that could harm yourself or others. These are called
impulse control disorders and can include behaviours
such as addictive gambling, excessive eating or
spending, an abnormally high sex drive or an increase
in sexual thoughts or feelings. Your doctor may need to
adjust or stop your dose.

1. What APO-go PFS is and what it is used for
Apomorphine hydrochloride belongs to a group of
medicines known as dopamine agonists which are
used to treat Parkinson’s disease. It helps to reduce the
amount of time spent in an “off” or immobile state in
people who have previously been treated for Parkinson’s
disease with levodopa and/or other dopamine agonists.
Your doctor or nurse will help you to recognise the signs
of when to use your medicine.
2. Before you use APO-go PFS
Do not use APO-go PFS
– if you are under 18 years of age
– if you have breathing difficulties or suffer from asthma
– if you have dementia or Alzheimer’s disease
– if you suffer from confusion, hallucinations or any
other similar problems
– if you have liver problems
– if you have severe dyskinesia (involuntary movements)
or severe dystonia (inability to move) on account of the
treatment with levodopa
– if you are allergic to apomorphine or any of the other
ingredients of APO-go PFS (for other ingredients
see section 6)
– if you or someone in your family are known to have
an abnormality of electrocardiogram (ECG) called
“long QT syndrome”. Tell your doctor.

If any of the above situations applies to you,
please inform your doctor or nurse.
Check with your doctor or pharmacist before
taking your medicine if: You are using medicines
that are known to affect the way your heart beats.
This includes medicines used for heart rhythm problems
(such as quinidine and amiodarone), for depression
(including tricyclic antidepressants such as amitriptyline
and imipramine) and for bacterial infections (‘macrolide’
antibiotics such as erythromycin, azithromycin and
clarithromycin) and domperidone.
Taking other medicines
If you take apomorphine in combination with other
medicines (especially neuroleptica such as clozapine
or medicines to reduce your blood pressure or other
medicines for Parkinson’s disease) the effect of your
medicines may be altered. Your doctor will advise you
if you need to adjust the dose of your apomorphine or
any of your other medicines.

Take special care with APO-go PFS
– if you have kidney problems
– if you have lung problems
– if you have heart problems
– if you have low blood pressure or feel faint and
dizzy when you stand
– if you are taking any medicines to treat high
blood pressure
PFS-ROV-PIL-UK-010.indd 2

Please tell your doctor or pharmacist if you are taking
or have recently taken any other medicines, including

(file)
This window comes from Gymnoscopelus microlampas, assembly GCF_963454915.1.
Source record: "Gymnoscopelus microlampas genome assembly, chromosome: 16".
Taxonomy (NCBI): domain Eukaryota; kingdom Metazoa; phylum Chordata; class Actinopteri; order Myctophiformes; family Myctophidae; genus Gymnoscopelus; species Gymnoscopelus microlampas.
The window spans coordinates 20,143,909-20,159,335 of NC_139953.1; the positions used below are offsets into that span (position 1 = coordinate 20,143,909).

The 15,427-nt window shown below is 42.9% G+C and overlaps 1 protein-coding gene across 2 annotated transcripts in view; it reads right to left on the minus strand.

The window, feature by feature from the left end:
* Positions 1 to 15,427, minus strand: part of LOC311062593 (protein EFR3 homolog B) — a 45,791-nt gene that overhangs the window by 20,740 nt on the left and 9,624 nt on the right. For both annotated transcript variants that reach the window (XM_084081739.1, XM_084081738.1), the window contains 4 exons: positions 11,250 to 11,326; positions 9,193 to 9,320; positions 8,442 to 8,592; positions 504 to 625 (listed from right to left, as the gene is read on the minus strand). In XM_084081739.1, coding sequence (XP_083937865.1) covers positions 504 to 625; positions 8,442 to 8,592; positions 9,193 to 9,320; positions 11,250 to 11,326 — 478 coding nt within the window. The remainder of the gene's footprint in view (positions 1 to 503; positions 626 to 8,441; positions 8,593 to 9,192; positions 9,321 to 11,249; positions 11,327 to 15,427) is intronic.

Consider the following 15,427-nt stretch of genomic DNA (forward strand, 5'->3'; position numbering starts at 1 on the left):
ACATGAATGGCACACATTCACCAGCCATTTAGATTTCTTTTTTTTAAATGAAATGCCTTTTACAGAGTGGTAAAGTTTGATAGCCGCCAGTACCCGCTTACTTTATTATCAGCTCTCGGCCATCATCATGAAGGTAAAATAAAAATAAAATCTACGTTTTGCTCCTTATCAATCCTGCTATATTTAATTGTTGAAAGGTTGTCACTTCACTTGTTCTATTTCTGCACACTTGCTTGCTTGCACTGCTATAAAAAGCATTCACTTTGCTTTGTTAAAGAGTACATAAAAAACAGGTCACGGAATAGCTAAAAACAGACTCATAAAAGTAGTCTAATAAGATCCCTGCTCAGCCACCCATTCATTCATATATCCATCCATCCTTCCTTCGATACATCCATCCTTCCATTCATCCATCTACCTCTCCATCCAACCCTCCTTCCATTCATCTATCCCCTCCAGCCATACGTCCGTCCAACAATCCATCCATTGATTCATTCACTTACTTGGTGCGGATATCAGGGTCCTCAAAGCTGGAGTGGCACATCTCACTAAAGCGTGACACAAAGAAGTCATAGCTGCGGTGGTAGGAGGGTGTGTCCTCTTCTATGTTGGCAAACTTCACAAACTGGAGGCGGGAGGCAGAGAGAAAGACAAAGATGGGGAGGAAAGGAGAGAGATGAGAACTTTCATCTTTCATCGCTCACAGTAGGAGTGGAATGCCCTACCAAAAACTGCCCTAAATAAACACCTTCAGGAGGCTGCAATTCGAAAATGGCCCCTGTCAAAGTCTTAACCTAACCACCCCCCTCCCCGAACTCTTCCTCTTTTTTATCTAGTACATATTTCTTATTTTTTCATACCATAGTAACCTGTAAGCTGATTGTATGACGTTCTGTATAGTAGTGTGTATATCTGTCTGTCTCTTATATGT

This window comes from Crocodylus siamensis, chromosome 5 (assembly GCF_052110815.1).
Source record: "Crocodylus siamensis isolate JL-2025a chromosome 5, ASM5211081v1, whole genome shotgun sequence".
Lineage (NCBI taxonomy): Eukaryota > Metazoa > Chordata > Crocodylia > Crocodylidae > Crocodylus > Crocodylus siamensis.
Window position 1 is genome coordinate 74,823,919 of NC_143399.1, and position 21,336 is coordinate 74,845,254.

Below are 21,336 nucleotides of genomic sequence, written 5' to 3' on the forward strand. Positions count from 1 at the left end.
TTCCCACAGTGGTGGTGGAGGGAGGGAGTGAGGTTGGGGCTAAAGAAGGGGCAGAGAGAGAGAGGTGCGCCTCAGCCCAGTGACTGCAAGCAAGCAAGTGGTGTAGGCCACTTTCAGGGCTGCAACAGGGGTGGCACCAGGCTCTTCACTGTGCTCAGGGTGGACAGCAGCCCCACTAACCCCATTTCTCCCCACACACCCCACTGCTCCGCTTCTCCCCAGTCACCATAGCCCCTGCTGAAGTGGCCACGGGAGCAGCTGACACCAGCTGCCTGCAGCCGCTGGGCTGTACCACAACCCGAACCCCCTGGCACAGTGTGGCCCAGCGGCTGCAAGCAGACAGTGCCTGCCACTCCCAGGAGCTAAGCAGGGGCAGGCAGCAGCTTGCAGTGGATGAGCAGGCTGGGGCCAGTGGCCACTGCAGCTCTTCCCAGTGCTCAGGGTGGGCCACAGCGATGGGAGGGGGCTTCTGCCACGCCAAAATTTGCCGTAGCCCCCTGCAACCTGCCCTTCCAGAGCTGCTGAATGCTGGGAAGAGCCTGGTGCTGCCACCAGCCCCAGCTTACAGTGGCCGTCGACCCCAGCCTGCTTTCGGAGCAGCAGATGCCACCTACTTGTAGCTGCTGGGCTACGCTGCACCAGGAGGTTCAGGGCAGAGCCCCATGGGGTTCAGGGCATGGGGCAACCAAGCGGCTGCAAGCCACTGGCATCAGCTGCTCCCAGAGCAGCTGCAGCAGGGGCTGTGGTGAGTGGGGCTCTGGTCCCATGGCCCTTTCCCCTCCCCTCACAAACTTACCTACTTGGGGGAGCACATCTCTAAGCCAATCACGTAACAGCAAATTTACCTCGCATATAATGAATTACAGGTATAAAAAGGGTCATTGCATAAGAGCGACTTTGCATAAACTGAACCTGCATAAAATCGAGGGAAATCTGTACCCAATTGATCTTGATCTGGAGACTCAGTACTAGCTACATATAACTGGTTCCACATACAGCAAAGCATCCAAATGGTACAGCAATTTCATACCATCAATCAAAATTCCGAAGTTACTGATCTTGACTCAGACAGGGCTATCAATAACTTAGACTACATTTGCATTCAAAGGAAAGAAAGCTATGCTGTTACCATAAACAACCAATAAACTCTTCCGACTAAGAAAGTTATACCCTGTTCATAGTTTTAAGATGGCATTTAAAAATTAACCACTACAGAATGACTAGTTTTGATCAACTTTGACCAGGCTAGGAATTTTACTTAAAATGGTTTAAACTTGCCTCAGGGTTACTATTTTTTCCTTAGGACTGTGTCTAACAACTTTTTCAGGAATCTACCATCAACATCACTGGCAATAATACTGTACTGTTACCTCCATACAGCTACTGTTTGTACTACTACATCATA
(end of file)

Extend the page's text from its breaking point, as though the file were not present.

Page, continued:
medicines obtained without a prescription.

APO-go PFS has been designed for continuous infusion
with a syringe driver. It is not to be used for intermittent
injection. Your doctor will decide which minipump and/or
syringe-driver and which dosage settings you should use.

Using APO-go PFS with food and drink
Food and drink do not affect APO-go PFS.

Both the amount of APO-go PFS that you should use
and the total amount of time you should receive your
medicine each day, will depend upon your personal
needs. Your doctor will discuss this with you and tell
you how much of your medicine you should administer.
The amount that will work best will have been
determined on your visit to the specialist clinic.
The average infusion dose per hour is between 1mg
and 4mg apomorphine hydrochloride.
Continuous infusion is usually given when you are awake
and generally stopped before sleeping. The amount of
apomorphine hydrochloride that you receive each day
should not exceed 100mg. Your doctor or nurse will
decide which dose is best for you.

Pregnancy and breast-feeding
APO-go PFS should not be used during pregnancy unless
clearly necessary. Check with your doctor or nurse before
using APO-go PFS if you are pregnant, think you may be
pregnant or you are planning to become pregnant.
It is not known whether APO-go PFS is transferred to
breast milk. Talk to your doctor if you are breast-feeding
or intend to breast-feed. Your doctor will explain to you,
whether you should continue/discontinue breast-feeding
or continue/discontinue taking this medicine.
Ask your doctor or pharmacist for advice before taking
any medicine.

A different site for your infusion should be used every
12 hours.

Driving and using machines
Do not drive if APO-go PFS makes you sleepy. Do not use
any tools or machines if APO-go PFS makes you sleepy.
This medicine can affect your ability to drive. Do not
drive whilst taking this medicine until you know how this
medicine affects you. It may be an offence to drive if
your ability to drive safely is affected. There is further
information for patients who are intending to drive in
Great Britain - go to

This medicine should not be administered into a vein.
There is no need to dilute APO-go PFS before use.
In addition, it should not be mixed with other medicines.
If you use more APO-go PFS than you should
– tell your doctor or contact your nearest hospital